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June 14, 2018Posted in: Tourette Blog, Tourette Syndrome, TS + Tagged:

I confess. I have Tourette

By Melissa C. Water

Talking about Tourette syndrome shouldn’t have to feel like a confession. It’s nothing to apologize for, and nothing to feel remorse over.

It’s a big shift when the tics first show up at our door. There’s no welcome mat for Tourette syndrome, but perhaps there should be. While it can feel embarrassing, and some reactions tend to increase that impression within us, there are routes to self-acceptance that don’t have to take a lifetime to achieve.
We may feel inclined to push for a child to advocate about their condition, when in truth, it’s not about pushing, it’s about inspiring.

A few prepared words can speak for us but the hope is one day we find our voice and our place. We are neuro-unique. Let’s prize that, highlight it, and we will find the words to describe ourselves without needing to rehearse the reasons for our differences.

Someone once walked away from me and my tics in a store, pretending not to know me. I could have focused too much on that memory but what made me feel accepted were those who let me know that they were with me, and that my tics didn’t bother them, but that, in fact, their experience was only made better by them.

If I’m a child and I’m going to have the confidence to speak out without the fear or shame that comes so naturally, then I need to be shown and made to understand that I’m accepted not only for myself, but for the little beeps and bumps that come with me. Perhaps it’s not about learning to list the symptoms of my Tourette but to absorb how my unique capabilities are actually enhanced by my condition. I need to know it’s not a bad thing, and that those who love me are not put off by my tics as they only add to the person I am.

I would hope to be imparted the sentiment that I do not stand alone, and that when those in my surroundings learn about my tics, they do not see me differently, but more completely.
It’s not about making Tourette into a show-and-tell, but to encourage a love of oneself that includes the tics, and that isn’t in spite of the condition, but made greater by it.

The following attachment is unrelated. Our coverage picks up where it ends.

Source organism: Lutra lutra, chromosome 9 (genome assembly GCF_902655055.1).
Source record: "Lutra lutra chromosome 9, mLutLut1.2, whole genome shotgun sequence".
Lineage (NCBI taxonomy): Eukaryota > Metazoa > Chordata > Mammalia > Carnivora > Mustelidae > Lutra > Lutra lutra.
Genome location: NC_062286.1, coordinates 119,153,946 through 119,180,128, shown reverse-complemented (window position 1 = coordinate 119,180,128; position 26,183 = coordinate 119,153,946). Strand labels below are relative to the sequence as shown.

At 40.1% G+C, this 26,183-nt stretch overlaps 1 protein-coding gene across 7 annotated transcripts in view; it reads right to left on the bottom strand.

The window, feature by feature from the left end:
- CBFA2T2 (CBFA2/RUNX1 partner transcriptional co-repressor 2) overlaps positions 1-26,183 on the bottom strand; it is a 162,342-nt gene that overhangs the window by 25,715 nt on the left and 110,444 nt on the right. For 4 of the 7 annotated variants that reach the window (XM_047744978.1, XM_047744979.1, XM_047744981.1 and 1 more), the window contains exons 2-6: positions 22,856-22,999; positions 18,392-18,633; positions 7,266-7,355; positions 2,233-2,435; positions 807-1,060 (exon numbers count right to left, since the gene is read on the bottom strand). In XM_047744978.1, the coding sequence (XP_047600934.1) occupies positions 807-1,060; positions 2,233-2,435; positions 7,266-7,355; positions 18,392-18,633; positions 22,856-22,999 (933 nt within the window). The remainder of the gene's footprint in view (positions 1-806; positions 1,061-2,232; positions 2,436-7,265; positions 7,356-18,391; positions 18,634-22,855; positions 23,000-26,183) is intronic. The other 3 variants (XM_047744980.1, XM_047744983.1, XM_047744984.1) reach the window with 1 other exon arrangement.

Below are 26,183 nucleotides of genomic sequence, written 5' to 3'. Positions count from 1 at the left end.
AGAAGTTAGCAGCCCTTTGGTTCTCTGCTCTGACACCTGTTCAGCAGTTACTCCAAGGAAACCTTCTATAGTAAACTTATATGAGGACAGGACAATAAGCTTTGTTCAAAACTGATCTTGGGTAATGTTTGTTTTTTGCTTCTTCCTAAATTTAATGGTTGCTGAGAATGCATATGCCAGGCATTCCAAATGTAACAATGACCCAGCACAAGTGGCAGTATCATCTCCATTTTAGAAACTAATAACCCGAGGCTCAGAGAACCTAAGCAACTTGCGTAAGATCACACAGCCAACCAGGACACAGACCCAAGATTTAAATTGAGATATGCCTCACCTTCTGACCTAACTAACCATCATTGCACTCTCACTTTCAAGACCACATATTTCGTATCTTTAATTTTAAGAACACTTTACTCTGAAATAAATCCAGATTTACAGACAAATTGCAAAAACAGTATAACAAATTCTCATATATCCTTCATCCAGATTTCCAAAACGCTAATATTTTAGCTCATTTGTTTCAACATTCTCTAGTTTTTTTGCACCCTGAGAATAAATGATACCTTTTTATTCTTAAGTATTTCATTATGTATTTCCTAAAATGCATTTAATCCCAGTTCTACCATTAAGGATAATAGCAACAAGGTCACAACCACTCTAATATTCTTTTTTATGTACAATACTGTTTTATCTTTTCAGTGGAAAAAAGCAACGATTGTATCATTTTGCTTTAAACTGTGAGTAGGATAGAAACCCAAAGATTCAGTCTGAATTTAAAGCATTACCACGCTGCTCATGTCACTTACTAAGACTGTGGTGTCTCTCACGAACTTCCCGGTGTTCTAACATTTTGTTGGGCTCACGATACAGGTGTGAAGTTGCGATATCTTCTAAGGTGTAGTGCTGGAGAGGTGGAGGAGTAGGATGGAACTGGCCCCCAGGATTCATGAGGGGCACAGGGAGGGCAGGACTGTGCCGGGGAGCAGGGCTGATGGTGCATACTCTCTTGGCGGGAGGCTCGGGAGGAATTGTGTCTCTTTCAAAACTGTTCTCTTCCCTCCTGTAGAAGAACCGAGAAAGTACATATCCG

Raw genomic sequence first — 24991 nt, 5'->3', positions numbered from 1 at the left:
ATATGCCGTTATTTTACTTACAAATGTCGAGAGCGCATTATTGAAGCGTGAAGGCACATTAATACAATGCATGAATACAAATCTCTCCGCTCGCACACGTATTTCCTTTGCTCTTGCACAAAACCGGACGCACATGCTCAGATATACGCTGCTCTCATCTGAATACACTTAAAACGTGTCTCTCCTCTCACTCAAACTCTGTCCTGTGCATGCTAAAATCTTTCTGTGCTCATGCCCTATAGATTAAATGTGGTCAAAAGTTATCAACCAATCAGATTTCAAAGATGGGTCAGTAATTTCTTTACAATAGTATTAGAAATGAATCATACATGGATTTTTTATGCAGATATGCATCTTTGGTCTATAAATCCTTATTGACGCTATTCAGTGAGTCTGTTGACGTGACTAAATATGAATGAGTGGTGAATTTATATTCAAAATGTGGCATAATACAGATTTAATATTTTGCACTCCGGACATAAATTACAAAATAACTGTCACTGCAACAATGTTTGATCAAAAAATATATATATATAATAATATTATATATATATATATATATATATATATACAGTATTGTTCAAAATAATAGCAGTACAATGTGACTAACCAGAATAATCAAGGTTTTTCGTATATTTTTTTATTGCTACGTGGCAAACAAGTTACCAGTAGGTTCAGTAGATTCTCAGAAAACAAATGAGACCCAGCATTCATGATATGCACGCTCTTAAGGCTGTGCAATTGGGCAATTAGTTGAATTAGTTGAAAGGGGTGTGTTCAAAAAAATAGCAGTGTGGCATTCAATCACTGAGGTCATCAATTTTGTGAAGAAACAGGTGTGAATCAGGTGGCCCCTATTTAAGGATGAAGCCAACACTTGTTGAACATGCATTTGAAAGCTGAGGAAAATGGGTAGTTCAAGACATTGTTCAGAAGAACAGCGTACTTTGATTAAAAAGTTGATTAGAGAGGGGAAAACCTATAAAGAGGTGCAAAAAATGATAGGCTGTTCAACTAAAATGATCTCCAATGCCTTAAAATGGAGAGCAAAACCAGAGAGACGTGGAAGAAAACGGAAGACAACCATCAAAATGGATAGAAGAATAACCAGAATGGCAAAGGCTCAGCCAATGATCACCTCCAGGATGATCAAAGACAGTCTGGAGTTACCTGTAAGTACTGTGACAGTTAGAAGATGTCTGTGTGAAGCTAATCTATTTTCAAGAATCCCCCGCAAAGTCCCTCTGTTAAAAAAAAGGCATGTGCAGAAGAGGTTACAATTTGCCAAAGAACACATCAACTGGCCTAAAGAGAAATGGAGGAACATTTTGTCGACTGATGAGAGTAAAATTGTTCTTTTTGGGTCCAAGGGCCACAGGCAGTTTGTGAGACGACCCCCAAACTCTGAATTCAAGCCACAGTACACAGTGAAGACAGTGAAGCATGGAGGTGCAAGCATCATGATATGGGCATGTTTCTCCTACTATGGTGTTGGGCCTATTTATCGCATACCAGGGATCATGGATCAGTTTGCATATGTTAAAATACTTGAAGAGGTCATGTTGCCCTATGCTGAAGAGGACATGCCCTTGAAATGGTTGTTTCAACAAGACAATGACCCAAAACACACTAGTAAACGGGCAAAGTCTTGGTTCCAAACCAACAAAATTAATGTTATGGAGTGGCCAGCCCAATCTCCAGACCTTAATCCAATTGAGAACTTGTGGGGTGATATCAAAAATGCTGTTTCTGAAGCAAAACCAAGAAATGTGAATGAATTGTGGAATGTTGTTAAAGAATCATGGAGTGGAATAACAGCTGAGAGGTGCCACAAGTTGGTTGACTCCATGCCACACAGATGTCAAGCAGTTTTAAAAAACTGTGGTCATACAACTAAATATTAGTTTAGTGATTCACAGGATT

Learn more about our virtual Support Groups here. Sign up by emailing support@tourette.ca


  1. Debby Chow says:

    I am working with a grade 5 boy with Tourettes. I would like to help him find acceptance and embrace how Tourettes is not who is is, but something that makes him unique. This boy has never met anyone with Tourettes. I believe this would be helpful for him. I work for the Surrey School District and really would appreciate some support and guidance. Is there a camp or other avenues for him. I look forward to hearing from your organization soon.


    Debby Chow
    Child care Worker for children with anxiety

    • Hi Debby
      There is a camp going for its second year in August for “Camp sTiC Together” for kids and teens with Tourette. It’s hosted by Camp Maple Leaf in Ontario. There is a fee but financial assistance to attend is provided to families to reduce the cost.
      We also have a virtual support group once a week for youth ages 12 to 18. It’s just a chill hangout where youth can talk about tics if they want..or just chat about RPG’s or playing games as a group. If this is of interest, you can contact me, Melissa C. Water, at virtual@tourette.ca
      Tourette Canada also offers in-service presentations to schools, like to the teachers or the students. If this is of interest, you can contact Jaslen at volunteersupport@tourette.ca
      I hope this answers your question.

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